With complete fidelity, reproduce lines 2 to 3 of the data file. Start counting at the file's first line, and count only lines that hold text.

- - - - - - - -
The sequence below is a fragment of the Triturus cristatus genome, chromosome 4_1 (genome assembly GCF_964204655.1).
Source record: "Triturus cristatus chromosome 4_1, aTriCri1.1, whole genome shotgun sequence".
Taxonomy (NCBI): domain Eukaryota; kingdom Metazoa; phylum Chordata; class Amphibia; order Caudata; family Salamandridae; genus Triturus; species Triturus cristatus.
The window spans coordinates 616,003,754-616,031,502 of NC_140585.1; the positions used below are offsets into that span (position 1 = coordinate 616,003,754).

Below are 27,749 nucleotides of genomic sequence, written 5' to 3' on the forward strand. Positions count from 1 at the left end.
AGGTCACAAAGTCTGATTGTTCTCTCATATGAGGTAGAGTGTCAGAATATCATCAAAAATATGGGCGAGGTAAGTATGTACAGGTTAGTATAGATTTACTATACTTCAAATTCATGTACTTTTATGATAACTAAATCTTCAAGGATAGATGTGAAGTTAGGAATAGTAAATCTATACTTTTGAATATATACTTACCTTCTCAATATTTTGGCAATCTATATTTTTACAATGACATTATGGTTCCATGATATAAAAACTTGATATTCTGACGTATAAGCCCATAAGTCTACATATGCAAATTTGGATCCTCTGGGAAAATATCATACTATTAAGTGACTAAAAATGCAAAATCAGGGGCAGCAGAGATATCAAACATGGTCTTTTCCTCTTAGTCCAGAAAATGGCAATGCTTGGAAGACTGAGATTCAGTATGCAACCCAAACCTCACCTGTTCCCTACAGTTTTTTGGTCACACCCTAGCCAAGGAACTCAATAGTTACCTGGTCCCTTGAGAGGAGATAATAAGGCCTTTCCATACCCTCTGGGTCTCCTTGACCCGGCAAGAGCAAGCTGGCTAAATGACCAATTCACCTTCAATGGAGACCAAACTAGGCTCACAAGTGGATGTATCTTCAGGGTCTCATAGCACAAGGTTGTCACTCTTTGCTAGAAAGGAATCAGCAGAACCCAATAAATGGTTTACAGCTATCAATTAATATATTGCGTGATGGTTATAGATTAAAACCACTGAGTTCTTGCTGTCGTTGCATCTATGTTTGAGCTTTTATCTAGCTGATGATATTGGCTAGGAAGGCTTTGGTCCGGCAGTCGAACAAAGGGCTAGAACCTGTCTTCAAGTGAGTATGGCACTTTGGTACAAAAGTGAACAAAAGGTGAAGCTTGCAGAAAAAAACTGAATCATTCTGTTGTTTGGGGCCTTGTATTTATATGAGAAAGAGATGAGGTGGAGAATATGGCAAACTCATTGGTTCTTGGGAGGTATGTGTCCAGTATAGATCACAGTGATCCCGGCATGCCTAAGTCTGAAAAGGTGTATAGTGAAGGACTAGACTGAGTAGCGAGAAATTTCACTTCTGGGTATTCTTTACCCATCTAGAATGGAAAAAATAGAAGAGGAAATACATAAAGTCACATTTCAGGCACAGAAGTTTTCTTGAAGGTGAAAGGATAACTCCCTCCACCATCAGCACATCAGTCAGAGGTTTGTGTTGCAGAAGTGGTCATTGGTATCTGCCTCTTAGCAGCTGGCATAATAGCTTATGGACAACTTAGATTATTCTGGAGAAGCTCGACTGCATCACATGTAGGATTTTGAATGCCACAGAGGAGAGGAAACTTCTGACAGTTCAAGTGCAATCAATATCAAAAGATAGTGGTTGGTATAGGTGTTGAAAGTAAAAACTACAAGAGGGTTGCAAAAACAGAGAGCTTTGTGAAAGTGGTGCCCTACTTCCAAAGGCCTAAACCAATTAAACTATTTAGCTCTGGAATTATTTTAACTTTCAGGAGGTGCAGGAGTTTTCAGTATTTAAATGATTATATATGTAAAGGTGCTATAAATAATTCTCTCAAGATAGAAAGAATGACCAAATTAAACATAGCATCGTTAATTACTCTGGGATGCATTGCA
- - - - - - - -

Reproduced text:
Source record: "Triturus cristatus chromosome 4_1, aTriCri1.1, whole genome shotgun sequence".
Taxonomy (NCBI): domain Eukaryota; kingdom Metazoa; phylum Chordata; class Amphibia; order Caudata; family Salamandridae; genus Triturus; species Triturus cristatus.